Michigan State University

A welcome reality check on the subject of student loans

"It is not uncommon to read stories about college students who say, “I woke up one day and realized I had $50,000 in outstanding student loans and had no idea how I got there.”  And yet nobody would accept at face value someone stating, “I woke up one day driving a Mercedes and had no idea how I was $50,000 in debt.”  

Finally, some straight talk on the subject of student debt from Donald E. Heller, dean of the College of Education at Michigan State University, via Valerie Strauss' The Answer Sheet at the Washington Post -- Is the $1 trillion student loan debt really a crisis? Right now, thousands of families are considering financial aid offers -- most of which include loans. Heller cuts through the media madness surrounding student debt with a look at the facts of the situation, the value of a college degree, and what the future will hold. It's a welcome reality check in the face of the hyperbole from the headlines to the White House hyperbole. If you and your family are looking at a financial aid award which requires some indebtedness, don't miss this! You can see the entire column here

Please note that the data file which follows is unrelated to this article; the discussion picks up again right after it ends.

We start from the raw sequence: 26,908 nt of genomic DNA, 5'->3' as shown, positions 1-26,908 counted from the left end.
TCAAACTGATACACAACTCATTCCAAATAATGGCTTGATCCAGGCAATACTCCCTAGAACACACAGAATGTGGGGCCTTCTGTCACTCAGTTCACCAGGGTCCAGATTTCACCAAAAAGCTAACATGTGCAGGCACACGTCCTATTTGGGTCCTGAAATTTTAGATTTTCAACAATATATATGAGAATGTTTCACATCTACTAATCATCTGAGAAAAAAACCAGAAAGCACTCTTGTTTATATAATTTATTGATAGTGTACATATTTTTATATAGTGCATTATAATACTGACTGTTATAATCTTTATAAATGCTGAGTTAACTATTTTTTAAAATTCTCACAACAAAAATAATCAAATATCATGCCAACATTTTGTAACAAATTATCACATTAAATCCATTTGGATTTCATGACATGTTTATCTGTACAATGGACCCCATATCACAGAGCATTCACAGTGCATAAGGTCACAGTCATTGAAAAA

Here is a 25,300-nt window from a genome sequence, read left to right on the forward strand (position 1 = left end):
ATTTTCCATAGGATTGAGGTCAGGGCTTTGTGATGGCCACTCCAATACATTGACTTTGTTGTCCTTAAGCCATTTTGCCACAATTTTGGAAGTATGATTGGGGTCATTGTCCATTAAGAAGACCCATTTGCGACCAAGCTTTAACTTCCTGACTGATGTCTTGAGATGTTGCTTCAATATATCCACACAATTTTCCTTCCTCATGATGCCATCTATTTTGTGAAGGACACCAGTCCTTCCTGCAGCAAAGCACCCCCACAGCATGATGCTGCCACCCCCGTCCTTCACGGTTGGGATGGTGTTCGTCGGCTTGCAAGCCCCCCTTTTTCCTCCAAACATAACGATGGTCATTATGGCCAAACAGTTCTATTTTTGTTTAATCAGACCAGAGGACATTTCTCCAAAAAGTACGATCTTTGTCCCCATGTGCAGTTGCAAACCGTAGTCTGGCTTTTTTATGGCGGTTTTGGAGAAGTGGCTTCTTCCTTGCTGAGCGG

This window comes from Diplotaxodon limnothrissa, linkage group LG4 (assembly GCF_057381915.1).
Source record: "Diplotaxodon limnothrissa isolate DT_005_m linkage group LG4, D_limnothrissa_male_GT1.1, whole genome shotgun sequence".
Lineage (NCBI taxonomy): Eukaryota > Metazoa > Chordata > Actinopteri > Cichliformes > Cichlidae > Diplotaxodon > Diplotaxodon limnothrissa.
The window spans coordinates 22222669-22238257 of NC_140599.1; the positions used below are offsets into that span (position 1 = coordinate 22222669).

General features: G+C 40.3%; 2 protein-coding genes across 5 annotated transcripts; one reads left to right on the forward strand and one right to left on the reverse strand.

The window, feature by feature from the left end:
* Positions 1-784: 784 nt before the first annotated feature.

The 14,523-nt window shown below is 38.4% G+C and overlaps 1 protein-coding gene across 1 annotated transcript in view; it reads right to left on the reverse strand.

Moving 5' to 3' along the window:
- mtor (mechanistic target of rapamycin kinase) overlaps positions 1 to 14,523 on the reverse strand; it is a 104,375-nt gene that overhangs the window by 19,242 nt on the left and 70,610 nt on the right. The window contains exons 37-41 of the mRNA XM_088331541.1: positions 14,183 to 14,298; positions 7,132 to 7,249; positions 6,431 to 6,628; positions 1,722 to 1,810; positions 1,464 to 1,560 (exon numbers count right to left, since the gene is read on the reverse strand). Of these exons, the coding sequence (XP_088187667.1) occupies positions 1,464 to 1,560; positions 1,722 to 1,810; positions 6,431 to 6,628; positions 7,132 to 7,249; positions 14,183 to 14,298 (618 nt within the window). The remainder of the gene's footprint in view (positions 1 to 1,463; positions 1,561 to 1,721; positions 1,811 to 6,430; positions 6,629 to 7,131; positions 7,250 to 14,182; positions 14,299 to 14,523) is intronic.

James Conroy, New Trier Township High School, Winnetka, Illinois

Each month we feature a high school college counselor so you can get to know them -- their pet peeves and personal heroes -- but also so you can learn something from all that they know about applying to college.

This month we welcome James Conroy, Chair of the Post-High School Counseling Department at New Trier Township High School in Winnetka, Illinois. A graduate of Michigan State University, where he received a B.S. in political science, Conroy also holds a Masters in Guidance and Counseling from the University of Michigan, Ann Arbor.  Born just outside Boston, Conroy later moved with his family to Grosse Pointe, Michigan, but a trace of the Bay State remains in his speech. Conroy and his staff counsel about 2,000 juniors and seniors each year at New Trier, where he has been a tireless -- and bracingly honest, we suspect -- advocate for college applicants for the last twenty-six years.